$194.7 million referendum plan for new high school could be ‘on bubble’ of passage
North Side business owner challenges aspects of proposal to move middle schools to Central, Logan buildings
LA CROSSE (WKBT) — Nearly 60 percent of the respondents to a La Crosse School District survey said they “probably” or “definitely” would support a $194.7 million referendum to build a new high school at the former Trane Co. headquarters on the South Side.
Overall, the survey found that the referendum would be “on the bubble” for possible approval, according to a survey representative, although a North Side business owner raised several bubble-popping challenges to the plan.
Under the plan, the district would move its three middle schools — Lincoln, Logan and Longfellow — to the buildings that now house Central and Logan high schools. The district has not bought the Trane property, although it has an option to do so.
La Crosse School Board members received a report on the survey, which attracted 5,859 responses, during its meeting Monday evening. Nearly 3,000 responses were submitted on paper, while the rest were online.
With a 20.4 percent participation rate, the results have a +/- statistical margin of error of 1.31%, officials said.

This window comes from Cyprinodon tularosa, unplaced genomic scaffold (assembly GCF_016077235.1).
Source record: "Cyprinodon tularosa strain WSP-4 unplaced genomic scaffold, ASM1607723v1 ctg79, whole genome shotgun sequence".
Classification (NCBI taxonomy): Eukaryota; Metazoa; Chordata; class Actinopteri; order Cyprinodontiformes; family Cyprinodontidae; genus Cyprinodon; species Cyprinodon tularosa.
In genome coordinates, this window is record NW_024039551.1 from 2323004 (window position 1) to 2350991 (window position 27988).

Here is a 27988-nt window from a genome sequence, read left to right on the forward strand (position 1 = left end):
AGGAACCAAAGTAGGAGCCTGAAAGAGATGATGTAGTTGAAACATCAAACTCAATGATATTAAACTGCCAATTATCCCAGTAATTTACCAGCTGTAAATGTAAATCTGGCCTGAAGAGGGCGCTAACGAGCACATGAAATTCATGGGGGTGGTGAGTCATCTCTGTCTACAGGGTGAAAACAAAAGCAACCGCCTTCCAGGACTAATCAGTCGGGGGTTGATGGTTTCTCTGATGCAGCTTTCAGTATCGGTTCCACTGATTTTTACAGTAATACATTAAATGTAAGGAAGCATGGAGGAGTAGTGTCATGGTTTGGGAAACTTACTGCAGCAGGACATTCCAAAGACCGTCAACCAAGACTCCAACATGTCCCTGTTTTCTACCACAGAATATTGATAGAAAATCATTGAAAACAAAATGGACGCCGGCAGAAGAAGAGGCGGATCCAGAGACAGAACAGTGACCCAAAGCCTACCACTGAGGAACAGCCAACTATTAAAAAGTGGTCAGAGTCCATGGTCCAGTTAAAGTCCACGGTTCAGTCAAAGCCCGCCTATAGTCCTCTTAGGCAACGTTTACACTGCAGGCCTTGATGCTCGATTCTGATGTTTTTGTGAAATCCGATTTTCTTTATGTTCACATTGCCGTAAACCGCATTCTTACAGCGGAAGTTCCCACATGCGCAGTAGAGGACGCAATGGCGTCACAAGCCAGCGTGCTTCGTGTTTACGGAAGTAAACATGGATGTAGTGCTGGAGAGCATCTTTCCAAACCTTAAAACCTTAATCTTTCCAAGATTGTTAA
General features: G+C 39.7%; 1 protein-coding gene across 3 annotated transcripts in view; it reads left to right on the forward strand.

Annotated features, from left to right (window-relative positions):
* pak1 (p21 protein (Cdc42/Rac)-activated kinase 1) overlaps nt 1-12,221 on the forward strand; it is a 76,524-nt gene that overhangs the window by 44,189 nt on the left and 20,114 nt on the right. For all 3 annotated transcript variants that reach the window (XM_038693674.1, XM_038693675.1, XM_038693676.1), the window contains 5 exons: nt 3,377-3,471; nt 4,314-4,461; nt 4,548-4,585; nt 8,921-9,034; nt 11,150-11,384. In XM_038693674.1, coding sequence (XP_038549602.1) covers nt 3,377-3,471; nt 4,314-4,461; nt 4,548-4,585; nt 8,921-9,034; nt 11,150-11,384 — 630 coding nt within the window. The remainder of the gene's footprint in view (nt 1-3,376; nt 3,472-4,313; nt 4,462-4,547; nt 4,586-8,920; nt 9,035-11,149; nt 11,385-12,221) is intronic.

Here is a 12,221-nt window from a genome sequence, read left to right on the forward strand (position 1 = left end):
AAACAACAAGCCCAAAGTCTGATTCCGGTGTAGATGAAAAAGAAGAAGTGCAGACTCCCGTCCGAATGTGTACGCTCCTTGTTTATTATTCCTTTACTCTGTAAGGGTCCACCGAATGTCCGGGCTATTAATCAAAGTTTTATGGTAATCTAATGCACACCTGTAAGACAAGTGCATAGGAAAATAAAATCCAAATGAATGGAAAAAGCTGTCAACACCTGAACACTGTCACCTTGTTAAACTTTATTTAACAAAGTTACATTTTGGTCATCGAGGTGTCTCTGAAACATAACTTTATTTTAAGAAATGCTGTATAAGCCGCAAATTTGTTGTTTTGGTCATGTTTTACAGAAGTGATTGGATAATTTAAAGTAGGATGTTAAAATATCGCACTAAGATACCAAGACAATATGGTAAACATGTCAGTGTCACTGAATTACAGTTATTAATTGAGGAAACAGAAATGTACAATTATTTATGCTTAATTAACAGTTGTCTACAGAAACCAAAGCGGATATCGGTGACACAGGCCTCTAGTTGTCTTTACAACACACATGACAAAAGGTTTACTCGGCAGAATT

According to the results, 34% of parent respondents said they “definitely” support the plan, 22% said “probably” yes, 11% were undecided, 8% noted “probably” no and 25% logged “definitely” no.
District officials combined the “definitely” and “probably” responses to achieve an overall favorability rate of 56%.
Among school staffers, 29% were “definitely” yes; 22% “probably” yes; 11%, undecided; 12% “probably” no, and 22%, “definitely” no.
Among non-parent, non-staff respondents, 24% were “definitely” yes; 22%, “probably” yes; 16% undecided; 10%, “probably” no, and 28%, “definitely” no.
Roughly one-third of staffers and parents responded that they probably would not or definitely would not support the plan.
Factoring in pros and cons of the overall statistics, as well as constituents in each category, the results show that support is “on the bubble” for voter approval, said Bill Foster, founder and president of School Perceptions, a Singer, Wis., company that compiled the survey.
The board took no action on the report, other than to note that they will consider the next steps and possible strategies for pursuing the plan.
If the referendum proceeds and the $194.7 million expenditure is approved, it would increase property taxes by $8 for every $100,000 of property value, according to the district.
After the survey presentation, Karla Doolittle, who described herself as a North Side business owner, questioned the facilities plan, saying it doesn’t include renovation costs for Central and Logan or factor in busing costs to the new school.
Doolittle also expressed confusion, after attending May meetings on the plan, about whether the new school would include a fieldhouse, solar heating and other issues.
“I don’t think the school district has done a good enough job informing people,” she said, adding later, “How much is this really going to cost us as taxpayers?”
The full survey is titled the 2022 La Crosse Community Survey Results Report.
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